Bootloader unlock on samsung arm chromebook


Well one more post on chromebook. This chromebook is so secure that its really difficult to break its boot sequence and take control of the bootloader. explains the sequence. Some people might have been frustrated with that mandatory key press in developer mode. Archlinux guys have found a way to flash nv-uboot(non verified uboot) to spi firmware. This way you get a grub like interface to boot kernel of your wish.

Courtesy post in arch forum.

SPI is read-only by default. You can open the chromebook and remove a sticker in the motherboard which makes SPI read-write


0. Take a backup of all important data. Anything can go wrong. Have a bootable external mmc ready in case if anything goes wrong

1. Open backcover of chromebook. Follow instructions from ifixit


2. Next to usb-3 port lies a round ring shape circuit. Remove the stricker from it which will unshort the connection. This will make spi read-write. Make sure there are no traces of metal around it

3. Boot into chromeos. ctrl+alt+T and enter into sudo prompt
    $flashrom —wp-disable
    $flashrom —wp-status

check if write-protection is disabled. If not, go back and clean the circuit. I opened it twice. Download nv uboot image from (source: Strats’s post at Archlinux forum) gunzip it. You should be having a 4MB bin file. If downloaded bin is corrupt, you might endup with a bricked device. MD5 of extracted binary: CA50D23D315F1378B43E4552D8D441AD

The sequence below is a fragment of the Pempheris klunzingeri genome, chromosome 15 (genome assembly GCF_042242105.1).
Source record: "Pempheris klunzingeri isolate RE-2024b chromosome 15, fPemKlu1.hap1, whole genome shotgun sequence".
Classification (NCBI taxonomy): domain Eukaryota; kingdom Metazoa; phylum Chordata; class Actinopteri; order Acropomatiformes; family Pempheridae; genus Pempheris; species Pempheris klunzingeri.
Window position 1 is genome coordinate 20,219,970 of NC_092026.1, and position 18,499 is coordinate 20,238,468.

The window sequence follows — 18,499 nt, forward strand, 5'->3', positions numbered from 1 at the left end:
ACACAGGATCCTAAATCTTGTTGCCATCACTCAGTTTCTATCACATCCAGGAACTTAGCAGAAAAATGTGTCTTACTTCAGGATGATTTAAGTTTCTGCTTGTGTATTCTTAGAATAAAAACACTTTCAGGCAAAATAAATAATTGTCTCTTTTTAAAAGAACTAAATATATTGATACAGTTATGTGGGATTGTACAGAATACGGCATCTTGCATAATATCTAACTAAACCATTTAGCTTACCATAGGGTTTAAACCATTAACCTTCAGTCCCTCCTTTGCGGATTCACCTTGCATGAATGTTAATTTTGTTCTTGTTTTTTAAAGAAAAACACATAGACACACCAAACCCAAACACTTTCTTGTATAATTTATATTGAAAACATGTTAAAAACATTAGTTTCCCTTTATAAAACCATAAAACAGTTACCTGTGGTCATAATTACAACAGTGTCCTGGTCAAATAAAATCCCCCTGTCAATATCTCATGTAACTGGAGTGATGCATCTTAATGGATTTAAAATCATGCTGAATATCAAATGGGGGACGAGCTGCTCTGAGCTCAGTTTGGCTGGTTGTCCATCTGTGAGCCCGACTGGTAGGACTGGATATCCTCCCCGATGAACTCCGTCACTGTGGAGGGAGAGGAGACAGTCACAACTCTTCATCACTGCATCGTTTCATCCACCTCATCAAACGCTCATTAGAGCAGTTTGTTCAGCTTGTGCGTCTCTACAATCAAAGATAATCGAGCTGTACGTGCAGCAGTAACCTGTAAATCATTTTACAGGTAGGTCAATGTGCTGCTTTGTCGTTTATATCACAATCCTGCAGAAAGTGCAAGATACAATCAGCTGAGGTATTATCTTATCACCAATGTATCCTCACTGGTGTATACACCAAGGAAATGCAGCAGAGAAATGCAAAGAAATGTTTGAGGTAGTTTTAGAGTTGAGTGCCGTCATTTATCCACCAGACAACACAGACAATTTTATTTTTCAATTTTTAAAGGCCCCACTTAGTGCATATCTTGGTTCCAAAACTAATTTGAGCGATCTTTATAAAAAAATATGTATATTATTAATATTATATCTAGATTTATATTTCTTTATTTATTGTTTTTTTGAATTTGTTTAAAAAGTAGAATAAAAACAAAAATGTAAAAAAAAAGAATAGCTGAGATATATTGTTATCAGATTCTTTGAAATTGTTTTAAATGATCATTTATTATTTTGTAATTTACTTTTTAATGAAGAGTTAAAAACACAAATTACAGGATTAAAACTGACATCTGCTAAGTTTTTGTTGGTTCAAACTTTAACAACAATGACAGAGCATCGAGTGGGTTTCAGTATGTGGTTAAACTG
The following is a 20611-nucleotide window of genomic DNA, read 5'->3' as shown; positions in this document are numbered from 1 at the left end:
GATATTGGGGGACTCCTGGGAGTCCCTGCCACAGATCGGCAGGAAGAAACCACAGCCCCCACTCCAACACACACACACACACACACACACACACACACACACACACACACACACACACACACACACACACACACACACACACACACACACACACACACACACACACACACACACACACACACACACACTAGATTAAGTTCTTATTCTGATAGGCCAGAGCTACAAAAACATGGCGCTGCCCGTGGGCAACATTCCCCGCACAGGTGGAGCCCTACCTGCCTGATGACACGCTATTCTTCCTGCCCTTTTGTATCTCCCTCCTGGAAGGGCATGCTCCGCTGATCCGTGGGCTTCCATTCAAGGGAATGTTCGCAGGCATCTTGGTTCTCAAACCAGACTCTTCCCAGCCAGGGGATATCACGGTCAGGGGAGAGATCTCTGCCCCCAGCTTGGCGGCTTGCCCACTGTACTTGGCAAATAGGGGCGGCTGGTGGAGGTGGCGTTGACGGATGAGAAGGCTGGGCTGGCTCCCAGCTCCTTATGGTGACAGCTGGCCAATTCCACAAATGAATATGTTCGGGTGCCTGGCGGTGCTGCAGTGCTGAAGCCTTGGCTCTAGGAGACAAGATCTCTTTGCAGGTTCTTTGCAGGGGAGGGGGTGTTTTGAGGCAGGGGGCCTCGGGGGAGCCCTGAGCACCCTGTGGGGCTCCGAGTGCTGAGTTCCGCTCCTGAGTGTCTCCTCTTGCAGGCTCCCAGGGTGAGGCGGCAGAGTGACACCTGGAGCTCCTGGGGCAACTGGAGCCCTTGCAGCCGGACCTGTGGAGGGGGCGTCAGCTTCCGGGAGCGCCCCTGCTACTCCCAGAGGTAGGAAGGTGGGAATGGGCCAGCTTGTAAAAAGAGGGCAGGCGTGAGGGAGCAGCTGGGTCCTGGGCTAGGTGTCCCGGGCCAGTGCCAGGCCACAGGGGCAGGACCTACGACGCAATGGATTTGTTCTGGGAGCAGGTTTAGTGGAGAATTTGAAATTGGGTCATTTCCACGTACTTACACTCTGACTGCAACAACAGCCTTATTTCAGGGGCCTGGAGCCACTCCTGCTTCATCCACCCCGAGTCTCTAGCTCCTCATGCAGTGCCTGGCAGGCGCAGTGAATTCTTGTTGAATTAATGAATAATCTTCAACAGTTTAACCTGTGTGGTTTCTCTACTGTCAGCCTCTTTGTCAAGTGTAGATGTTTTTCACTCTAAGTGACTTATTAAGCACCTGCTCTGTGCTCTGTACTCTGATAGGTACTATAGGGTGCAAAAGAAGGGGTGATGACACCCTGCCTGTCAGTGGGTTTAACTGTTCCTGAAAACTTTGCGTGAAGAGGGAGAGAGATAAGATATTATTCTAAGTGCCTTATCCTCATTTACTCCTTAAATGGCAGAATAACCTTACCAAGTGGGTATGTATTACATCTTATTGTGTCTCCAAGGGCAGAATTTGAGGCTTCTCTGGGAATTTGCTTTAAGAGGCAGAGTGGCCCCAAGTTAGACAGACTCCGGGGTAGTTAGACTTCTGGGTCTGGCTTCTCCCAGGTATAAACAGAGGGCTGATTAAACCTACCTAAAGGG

// Take backup and then flash
    $flashrom -p linux_spi:dev=/dev/spidev1.0 -r orig_image-snow.bin
    $flashrom -p linux_spi:dev=/dev/spidev1.0 -w nv_image-snow.bin
    $sync and reboot
4. Press space on reboot to get into uboot prompt. 
    $setenv bootdelay 1
    $vboot_twostop          will boot into chromeos
5. Booting custom OS
    format mmc in gpt format. Use cgpt/parted
    create a fat partition for boot, say size 256 MB - mmcblk1p1. Copy vmlinux(or any other kernel) from /boot of chromeos into this partition. Create an ext4 partition for rootfs - mmcblk1p2. copy any linux rootfs. Arch, suse-jeos and fedora worked for me
    At uboot prompt

    // choose 2nd mmc device. Internal mmc is dev 0
    $mmc dev 1

    // ls contents in filesystem. I get lot of dcache warnings. Still works
    $fatls mmc 1:1 /

    // load kernel to memory
    $fatload mmc 1:1 ${loadaddr} /vmlinux

   // set kernel boot parameters
    $setenv bootargs console=tty1 root=/dev/mmcblk1p2 rootfstype=ext4 rootwait rw   

    $bootm ${loadaddr}
    Now you have the freedom to boot any kernel without signing it.
    Disclaimer: TRY AT YOUR OWN RISK